The year in review: What 2020 was like in North Norfolk
- Credit: CHRIS TAYLOR / christaylorphoto.co.uk
2020 has been an unprecedented year, and there has been no shortage of news to report on in north Norfolk. Here, we take a look back at some of the biggest stories and most memorable moments from the past 12 months.
The year got off to a cracking start thanks to the New Year's Day fireworks display at Cromer Pier, which drew more than 10,000 spectators.
Clifftop caravans had to be moved at Trimingham after a collapse sent tonnes of sand and silt plummeting onto the beach below.
And plans to reopen the Suffield Arms in Thorpe Market were revealed by Gunton Arms owner Ivor Braka. The once-popular pub had been shut for more than nine years.
Plans for two wind turbines at Bodham and Hempstead were finally given the go-ahead by the Planning Inspectorate after a long battle with North Norfolk District Council (NNDC).
Concerns were raised over anti-social behaviour in Sheringham after a video emerged of a man in his 60s being knocked over by a group of teenagers.
Aylsham midwife Cruella Jones created a spectacular mosaic made of thousands of binned materials to adorn the walls of the Norfolk and Norwich University Hospital.
Police made a fresh plea for information that could help solve the cold case killing of Aylsham 18-year-old Susan Long, to mark the 50th anniversary of her death.
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A former psychiatric hospital for young people, Rowan House, in Buxton, was put up for sale with a guide price of more than £2 million.
Communities across north Norfolk pulled together to form support groups and help vulnerable members after the first coronavirus lockdown was announced.
David Tillyer, a paramedic who is based at Cromer Ambulance Station, was "bowled over" by the round of applause he got at Lidl in appreciation of his work during the pandemic. A stranger also paid for his shopping.
- 1 Nature lovers' dream? Two wildlife paradises for sale
- 2 Demolition of seaside hotel begins
- 3 Influencer loses one-of-a-kind wedding ring at coast
- 4 'A nightmare' - Roadworks cause traffic chaos in North Walsham
- 5 See inside the boutique hotel with spa centre reserved for guests
- 6 Cromer captured in stunning detail by academy students
- 7 Revealed: The fastest place to sell a home in Norfolk
- 8 Dancers' dilemma: Pier show cast priced out by Airbnb
- 9 New affordable homes in Fakenham for the elderly ahead of schedule
- 10 Campaigner 'more convinced than ever' about new light rail link
Further details of a proposed £500 million light railway network linking Peterborough to Great Yarmouth via stops including Sheringham, Cromer and Holt were revealed.
And in another sign of the times, Pat and Brian Cottrell, of Holt, spent their diamond anniversary self-isolating at home.
More than £15 million worth of coronavirus-related emergency holiday grants had been paid out to north Norfolk's holiday let owners, but there were concerns some owners were taking advantage of the scheme.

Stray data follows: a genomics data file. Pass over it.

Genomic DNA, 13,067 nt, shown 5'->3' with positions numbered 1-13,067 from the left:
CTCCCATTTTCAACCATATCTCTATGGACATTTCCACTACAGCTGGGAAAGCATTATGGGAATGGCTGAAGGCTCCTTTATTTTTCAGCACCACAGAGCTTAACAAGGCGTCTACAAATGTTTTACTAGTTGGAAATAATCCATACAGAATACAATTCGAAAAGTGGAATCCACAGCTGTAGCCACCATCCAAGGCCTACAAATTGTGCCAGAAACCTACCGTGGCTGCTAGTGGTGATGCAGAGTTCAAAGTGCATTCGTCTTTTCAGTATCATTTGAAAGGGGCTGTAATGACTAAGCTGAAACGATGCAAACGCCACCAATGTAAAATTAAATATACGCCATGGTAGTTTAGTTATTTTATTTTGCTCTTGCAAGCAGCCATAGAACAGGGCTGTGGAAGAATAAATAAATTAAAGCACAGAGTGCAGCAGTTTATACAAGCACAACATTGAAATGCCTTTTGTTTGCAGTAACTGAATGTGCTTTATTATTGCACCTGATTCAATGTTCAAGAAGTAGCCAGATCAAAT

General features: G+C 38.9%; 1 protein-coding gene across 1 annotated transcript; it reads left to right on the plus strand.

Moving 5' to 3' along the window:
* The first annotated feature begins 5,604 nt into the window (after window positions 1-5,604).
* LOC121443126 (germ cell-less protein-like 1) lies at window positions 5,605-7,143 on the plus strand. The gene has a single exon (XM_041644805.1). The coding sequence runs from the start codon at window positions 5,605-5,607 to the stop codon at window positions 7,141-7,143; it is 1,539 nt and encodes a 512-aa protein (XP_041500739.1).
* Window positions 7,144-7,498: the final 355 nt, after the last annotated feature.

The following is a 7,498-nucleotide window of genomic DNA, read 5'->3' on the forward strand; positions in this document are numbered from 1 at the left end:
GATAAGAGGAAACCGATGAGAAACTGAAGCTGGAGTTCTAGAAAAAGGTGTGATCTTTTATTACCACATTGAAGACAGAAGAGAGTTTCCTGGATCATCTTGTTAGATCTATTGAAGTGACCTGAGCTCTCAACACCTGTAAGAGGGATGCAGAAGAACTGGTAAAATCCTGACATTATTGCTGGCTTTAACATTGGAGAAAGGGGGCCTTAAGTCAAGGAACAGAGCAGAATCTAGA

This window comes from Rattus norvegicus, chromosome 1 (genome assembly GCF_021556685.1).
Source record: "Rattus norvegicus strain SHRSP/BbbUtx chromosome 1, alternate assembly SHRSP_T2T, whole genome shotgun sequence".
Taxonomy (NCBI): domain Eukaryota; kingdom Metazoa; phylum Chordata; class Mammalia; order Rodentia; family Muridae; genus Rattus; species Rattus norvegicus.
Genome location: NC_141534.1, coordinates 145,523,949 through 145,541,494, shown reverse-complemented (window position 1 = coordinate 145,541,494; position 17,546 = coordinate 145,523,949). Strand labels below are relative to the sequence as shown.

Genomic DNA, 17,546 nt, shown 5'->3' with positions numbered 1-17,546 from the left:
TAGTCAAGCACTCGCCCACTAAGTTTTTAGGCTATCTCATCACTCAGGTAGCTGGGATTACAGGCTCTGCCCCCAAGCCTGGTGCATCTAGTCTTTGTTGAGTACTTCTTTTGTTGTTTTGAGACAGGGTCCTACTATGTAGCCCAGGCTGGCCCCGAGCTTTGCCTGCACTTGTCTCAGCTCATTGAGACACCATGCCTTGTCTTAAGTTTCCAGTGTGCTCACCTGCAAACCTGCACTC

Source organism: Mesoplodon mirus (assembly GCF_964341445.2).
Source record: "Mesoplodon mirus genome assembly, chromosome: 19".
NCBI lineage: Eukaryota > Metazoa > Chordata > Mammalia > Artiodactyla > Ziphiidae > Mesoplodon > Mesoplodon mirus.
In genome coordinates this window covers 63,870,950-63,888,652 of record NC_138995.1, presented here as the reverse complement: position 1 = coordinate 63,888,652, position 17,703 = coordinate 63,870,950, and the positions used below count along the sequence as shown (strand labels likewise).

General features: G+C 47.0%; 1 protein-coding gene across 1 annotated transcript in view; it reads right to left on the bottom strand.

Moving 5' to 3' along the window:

Calls to have the Sheringham and Cromer Crab and Lobster Festival go vegan were greeted with a backlash.
And NNDC faced calls to reopen its public toilets as the lockdown restrictions were eased and visitors began to return to the coast.
Holt faced upheaval as the town's only supermarket, Budgens, burned to the ground in a blaze later blamed on an electrical fault.
'Non-essential' shops were allowed to reopen for business, with owners expressing optimism about the coming tourist season.
Plans for a new £4.8 million cancer treatment centre were announced for Cromer and District Hospital.
Traders in North Walsham hit out at what they saw as an attempt to pedestrianise the town's Market Place "by stealth".
North Norfolk saw an influx of visitors from other parts of the country as international travel restrictions fuelled a staycation boom.
The region said farewell to boy 'superhero' Benny Pitcher, from East Runton, who lost his fight with a rare form of brain cancer, aged just six.
Lifesavers were kept busy as warm weather drew thousands to north Norfolk's beaches - more than 40 people were rescued after getting into trouble in one weekend alone.
Sophisticated organised crime gangs were targeting the district's farms in thefts of GPS equipment.
And variety returned to Cromer Pier with a socially-distanced substitute show for the traditional Seaside Special.
Angela Morris from Walsingham suffered "indescribable" pain after being bitten by an adder at Holt Country Park, the first recorded case of a snake bite at the park in many years.
A plan to pedestrianise part of Aylsham's centre and make it more accessible for people living on the town's outskirts was revealed.
And there was outrage after chocolate spread was smeared over gym equipment at North Walsham's Memorial Park.
A clean-up began after a fierce storm blow tonnes of sand onto roads and people's gardens in Walcott at the end of September.
A murder investigation was launched after a man was stabbed in North Walsham.
Mundesley residents criticised the removal of mental bolts from a Second World War gun emplacement.
A campaign to stop the county council closing Holt Hall outdoor education centre gathered pace.
Sheringham Town Council was forced to apologise to two volunteers in a long-running dispute between two coronavirus community support groups.
A temporary supermarket opened in Holt while plans for a replacement for the lost Budgens store were put in place.
County council leaders voted to put Holt Hall up for sale.
An investigation was launched after crew members were injured in an explosion on a crabbing boat near Cromer.
And the body of a 50ft-long sperm whale washed up on the beach near Weybourne.
*What were your highlights of 2020? Share your thoughts in the comments below.